Seven dog years ≠ one human year

How old is that doggy in the window?

It’s common knowledge that dogs age faster than human beings, but according to a recently published article in Business Insider, the rule of seven dog years to one human year is far from accurate.

“If humans actually aged seven times slower than dogs, then many of us would be able to reproduce at age seven and live to be 150 years old. Obviously, that’s not the case,” writes Jessica Orwig.

The truth behind the way dogs age is actually based on the fact that unlike humans, dogs age more quickly at the beginning of their lives — usually during their first two years, and slower toward the end of their lives. This is why dogs are able to reproduce after only one year of being born.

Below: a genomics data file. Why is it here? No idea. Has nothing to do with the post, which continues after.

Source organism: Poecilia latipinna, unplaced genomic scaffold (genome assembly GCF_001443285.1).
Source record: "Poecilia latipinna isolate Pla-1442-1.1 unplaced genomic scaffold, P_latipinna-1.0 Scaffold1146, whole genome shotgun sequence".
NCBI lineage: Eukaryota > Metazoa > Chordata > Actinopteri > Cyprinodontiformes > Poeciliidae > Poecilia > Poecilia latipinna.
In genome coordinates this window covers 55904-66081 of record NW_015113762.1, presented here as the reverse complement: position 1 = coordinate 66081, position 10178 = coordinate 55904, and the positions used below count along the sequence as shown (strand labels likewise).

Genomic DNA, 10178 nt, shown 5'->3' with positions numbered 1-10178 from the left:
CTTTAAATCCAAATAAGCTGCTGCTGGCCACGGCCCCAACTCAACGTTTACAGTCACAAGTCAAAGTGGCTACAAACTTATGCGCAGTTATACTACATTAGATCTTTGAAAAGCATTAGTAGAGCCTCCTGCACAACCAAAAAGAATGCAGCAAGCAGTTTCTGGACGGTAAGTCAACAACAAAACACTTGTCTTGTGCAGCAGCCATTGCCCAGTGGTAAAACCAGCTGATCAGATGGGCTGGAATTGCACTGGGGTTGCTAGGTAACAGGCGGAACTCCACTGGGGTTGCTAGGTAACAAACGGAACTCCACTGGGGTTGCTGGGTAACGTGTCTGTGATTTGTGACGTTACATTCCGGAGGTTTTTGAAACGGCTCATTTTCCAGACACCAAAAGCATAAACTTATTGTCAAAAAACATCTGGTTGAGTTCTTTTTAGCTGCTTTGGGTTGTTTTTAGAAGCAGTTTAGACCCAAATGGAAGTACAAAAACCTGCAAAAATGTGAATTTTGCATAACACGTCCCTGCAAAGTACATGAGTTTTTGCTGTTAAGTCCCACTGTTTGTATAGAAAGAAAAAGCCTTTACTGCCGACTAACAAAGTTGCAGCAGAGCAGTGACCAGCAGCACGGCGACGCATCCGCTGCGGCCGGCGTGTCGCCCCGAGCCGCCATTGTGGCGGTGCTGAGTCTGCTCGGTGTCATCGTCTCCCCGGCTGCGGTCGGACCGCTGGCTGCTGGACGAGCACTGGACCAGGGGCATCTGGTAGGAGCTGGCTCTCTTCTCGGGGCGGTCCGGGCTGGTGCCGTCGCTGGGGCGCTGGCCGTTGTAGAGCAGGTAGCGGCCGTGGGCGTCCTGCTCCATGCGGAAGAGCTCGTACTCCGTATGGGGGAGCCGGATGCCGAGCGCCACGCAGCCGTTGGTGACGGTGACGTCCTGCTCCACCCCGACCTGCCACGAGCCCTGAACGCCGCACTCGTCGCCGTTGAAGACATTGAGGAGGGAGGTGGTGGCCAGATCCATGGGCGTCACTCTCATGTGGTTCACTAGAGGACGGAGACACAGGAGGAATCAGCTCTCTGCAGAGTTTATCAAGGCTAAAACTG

However, according to the article, calculating the age of your dog in human years is more difficult that you might expect and is generally based on the size of your dog because smaller breeds tend to live longer than larger breeds.

The chart located here breaks down how to calculate your dog’s age in human years based on the correct size category: small (20 pounds or less), medium (21-50 pounds), large (51-90 pounds), or giant (over 90 pounds).

While tracking down the origins of where the “seven year dog myth” originated has proven difficult, one of the earliest examples similar to this belief was found in an inscription at Westminster Abbey that dates back to the year 1268 and calculates that one human year is equivalent to nine dog years.

As stated in the article, a veterinarian at Kansas State University told The Wall Street Journal that the seven year rule is thought be more recent and could just be a marketing ploy that encourages owners to bring in their pets to the vet at least once a year.

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